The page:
While away at a Massachusetts summer camp in 1999, 14-year old Nick Springer contracted a rare, but potentially deadly infection called meningococcal disease. Although he survived, he endured the amputation of his hands and his legs below the knees. He also lost hearing in his left ear as a result of the disease.
Nick and his family didn’t know about the disease or about the lifestyle factors common among adolescents and young adults that increase their risk. These include crowded living situations, such as sleep-away camps. Nor did they know meningococcal disease is potentially vaccine preventable.
On August 6, Nick complained of not feeling well, and he stayed overnight in the camp infirmary. By morning, he was vomiting severely and had a rash on his torso. Realizing Nick had a serious bacterial infection, the camp immediately administered an IV antibiotic and transported Nick to the nearest hospital. There, Nick was diagnosed with meningococcal meningitis and was transferred to a second hospital better equipped to deal with his condition.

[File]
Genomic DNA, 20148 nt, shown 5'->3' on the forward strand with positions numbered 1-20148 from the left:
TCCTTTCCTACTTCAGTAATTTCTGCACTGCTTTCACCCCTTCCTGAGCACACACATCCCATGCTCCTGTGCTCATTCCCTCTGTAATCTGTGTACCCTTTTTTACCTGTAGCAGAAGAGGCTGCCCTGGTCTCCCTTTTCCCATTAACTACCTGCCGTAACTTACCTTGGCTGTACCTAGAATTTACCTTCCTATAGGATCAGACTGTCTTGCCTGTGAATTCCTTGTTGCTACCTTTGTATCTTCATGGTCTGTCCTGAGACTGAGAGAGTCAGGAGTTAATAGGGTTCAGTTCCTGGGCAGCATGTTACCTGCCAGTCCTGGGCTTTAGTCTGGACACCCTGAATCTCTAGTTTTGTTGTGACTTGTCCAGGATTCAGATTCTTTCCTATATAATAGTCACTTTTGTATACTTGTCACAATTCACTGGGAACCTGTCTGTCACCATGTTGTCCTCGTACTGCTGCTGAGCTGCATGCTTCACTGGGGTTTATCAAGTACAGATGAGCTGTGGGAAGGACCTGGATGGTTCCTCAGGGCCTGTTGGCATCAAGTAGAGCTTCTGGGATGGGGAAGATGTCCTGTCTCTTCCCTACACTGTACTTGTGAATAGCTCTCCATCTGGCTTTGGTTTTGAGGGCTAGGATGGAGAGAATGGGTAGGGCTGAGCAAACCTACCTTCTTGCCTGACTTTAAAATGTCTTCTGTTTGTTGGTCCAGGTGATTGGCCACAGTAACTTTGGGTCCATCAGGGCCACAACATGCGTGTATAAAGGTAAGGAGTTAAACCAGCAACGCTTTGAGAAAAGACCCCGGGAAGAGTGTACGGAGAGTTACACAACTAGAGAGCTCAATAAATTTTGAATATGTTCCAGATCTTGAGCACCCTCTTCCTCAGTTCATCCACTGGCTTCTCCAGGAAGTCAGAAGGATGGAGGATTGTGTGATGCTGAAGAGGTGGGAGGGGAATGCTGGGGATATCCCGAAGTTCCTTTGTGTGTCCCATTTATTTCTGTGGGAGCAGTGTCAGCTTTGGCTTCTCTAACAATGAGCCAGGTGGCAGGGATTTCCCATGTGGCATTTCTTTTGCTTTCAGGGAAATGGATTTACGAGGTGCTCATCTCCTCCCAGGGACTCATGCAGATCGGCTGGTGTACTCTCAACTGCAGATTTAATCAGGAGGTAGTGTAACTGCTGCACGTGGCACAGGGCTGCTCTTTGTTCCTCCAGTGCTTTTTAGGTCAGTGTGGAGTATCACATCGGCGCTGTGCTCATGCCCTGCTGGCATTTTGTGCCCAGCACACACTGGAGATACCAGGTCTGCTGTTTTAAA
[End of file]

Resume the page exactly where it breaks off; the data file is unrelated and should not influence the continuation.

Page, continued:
The emergency doctor at Berkshire Medical Center called Nick’s parents to say that he was very sick and was being airlifted to Baystate Medical Center in Springfield, Massachusetts. Nick was then put into a drug-induced coma that would last for nearly two months.
Nick has since recovered and continues to stay active by competing in events like wheelchair rugby with the USA Paralympics team. His team won a gold medal at the Beijing Paralympics. Nick also helps in the rehabilitation process for those with new injuries and teaches children in wheelchairs.